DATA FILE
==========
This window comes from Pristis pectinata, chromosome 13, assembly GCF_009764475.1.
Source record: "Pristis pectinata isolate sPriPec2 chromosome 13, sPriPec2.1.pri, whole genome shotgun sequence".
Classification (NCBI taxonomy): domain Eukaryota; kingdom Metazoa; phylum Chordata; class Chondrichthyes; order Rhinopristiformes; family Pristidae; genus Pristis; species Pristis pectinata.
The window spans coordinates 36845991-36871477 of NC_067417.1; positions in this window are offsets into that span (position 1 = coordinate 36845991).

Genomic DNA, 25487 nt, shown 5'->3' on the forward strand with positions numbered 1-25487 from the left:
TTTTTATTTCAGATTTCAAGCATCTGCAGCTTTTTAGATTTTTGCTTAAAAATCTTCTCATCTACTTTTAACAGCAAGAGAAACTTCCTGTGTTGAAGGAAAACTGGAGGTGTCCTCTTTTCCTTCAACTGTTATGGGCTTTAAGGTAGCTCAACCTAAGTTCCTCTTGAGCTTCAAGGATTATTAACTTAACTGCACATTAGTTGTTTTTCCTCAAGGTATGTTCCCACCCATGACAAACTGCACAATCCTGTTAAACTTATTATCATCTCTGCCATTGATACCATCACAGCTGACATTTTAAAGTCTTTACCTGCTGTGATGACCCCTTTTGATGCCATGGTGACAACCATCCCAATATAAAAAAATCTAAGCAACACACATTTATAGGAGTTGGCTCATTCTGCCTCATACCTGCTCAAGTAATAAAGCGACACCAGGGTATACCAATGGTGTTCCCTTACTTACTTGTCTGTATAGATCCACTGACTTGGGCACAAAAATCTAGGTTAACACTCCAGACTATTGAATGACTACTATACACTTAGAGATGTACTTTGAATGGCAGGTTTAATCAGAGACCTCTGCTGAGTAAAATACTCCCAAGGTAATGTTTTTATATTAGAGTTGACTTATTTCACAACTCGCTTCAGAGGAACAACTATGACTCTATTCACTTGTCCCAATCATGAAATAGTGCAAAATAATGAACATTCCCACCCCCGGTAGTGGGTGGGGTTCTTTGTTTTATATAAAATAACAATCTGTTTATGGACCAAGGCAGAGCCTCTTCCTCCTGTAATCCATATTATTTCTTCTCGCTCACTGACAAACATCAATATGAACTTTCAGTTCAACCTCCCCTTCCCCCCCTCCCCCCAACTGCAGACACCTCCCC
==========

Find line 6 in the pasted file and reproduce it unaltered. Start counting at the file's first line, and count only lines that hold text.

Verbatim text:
TTTTTATTTCAGATTTCAAGCATCTGCAGCTTTTTAGATTTTTGCTTAAAAATCTTCTCATCTACTTTTAACAGCAAGAGAAACTTCCTGTGTTGAAGGAAAACTGGAGGTGTCCTCTTTTCCTTCAACTGTTATGGGCTTTAAGGTAGCTCAACCTAAGTTCCTCTTGAGCTTCAAGGATTATTAACTTAACTGCACATTAGTTGTTTTTCCTCAAGGTATGTTCCCACCCATGACAAACTGCACAATCCTGTTAAACTTATTATCATCTCTGCCATTGATACCATCACAGCTGACATTTTAAAGTCTTTACCTGCTGTGATGACCCCTTTTGATGCCATGGTGACAACCATCCCAATATAAAAAAATCTAAGCAACACACATTTATAGGAGTTGGCTCATTCTGCCTCATACCTGCTCAAGTAATAAAGCGACACCAGGGTATACCAATGGTGTTCCCTTACTTACTTGTCTGTATAGATCCACTGACTTGGGCACAAAAATCTAGGTTAACACTCCAGACTATTGAATGACTACTATACACTTAGAGATGTACTTTGAATGGCAGGTTTAATCAGAGACCTCTGCTGAGTAAAATACTCCCAAGGTAATGTTTTTATATTAGAGTTGACTTATTTCACAACTCGCTTCAGAGGAACAACTATGACTCTATTCACTTGTCCCAATCATGAAATAGTGCAAAATAATGAACATTCCCACCCCCGGTAGTGGGTGGGGTTCTTTGTTTTATATAAAATAACAATCTGTTTATGGACCAAGGCAGAGCCTCTTCCTCCTGTAATCCATATTATTTCTTCTCGCTCACTGACAAACATCAATATGAACTTTCAGTTCAACCTCCCCTTCCCCCCCTCCCCCCAACTGCAGACACCTCCCC